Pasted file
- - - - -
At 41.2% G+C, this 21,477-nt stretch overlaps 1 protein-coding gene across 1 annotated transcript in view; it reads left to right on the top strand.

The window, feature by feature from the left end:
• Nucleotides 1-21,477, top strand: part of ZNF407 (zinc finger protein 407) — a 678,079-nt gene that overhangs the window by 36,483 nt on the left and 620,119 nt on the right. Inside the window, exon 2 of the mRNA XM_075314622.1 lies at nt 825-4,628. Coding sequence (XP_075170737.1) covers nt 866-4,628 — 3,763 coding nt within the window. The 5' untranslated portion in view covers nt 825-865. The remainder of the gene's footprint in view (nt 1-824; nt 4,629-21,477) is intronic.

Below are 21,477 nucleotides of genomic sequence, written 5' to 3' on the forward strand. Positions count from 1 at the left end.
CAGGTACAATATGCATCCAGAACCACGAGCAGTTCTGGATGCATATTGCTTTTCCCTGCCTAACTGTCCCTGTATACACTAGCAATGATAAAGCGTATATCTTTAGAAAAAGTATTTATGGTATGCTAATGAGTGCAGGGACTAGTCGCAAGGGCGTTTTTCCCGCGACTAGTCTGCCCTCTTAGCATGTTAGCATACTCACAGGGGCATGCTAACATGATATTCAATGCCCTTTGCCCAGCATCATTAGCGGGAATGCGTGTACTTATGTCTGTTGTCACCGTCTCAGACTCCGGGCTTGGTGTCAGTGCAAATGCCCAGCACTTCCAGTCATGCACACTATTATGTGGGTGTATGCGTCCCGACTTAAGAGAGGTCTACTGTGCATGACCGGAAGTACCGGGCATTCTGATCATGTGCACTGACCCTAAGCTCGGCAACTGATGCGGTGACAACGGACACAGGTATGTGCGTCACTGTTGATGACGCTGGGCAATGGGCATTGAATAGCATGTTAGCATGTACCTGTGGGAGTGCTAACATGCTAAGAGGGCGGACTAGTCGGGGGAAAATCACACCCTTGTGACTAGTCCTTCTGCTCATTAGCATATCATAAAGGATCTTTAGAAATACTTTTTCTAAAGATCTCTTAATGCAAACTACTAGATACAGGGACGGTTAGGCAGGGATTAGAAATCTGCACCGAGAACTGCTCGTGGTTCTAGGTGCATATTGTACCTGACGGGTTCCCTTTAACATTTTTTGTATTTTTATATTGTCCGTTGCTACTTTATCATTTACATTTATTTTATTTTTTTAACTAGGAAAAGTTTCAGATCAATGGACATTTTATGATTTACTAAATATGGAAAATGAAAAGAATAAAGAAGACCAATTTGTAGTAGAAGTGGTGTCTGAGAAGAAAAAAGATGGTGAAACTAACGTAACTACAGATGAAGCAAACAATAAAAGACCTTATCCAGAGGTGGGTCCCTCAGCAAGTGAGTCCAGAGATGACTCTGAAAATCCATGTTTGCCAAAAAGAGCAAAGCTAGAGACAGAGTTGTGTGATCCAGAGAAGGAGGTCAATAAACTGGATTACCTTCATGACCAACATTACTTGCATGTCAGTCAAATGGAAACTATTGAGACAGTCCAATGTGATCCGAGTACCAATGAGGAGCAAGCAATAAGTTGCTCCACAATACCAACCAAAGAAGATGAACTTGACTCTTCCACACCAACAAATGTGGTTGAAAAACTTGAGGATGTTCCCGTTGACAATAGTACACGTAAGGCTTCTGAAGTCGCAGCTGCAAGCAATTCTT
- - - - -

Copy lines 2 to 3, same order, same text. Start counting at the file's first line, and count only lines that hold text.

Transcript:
The window, feature by feature from the left end:
• Nucleotides 1-21,477, top strand: part of ZNF407 (zinc finger protein 407) — a 678,079-nt gene that overhangs the window by 36,483 nt on the left and 620,119 nt on the right. Inside the window, exon 2 of the mRNA XM_075314622.1 lies at nt 825-4,628. Coding sequence (XP_075170737.1) covers nt 866-4,628 — 3,763 coding nt within the window. The 5' untranslated portion in view covers nt 825-865. The remainder of the gene's footprint in view (nt 1-824; nt 4,629-21,477) is intronic.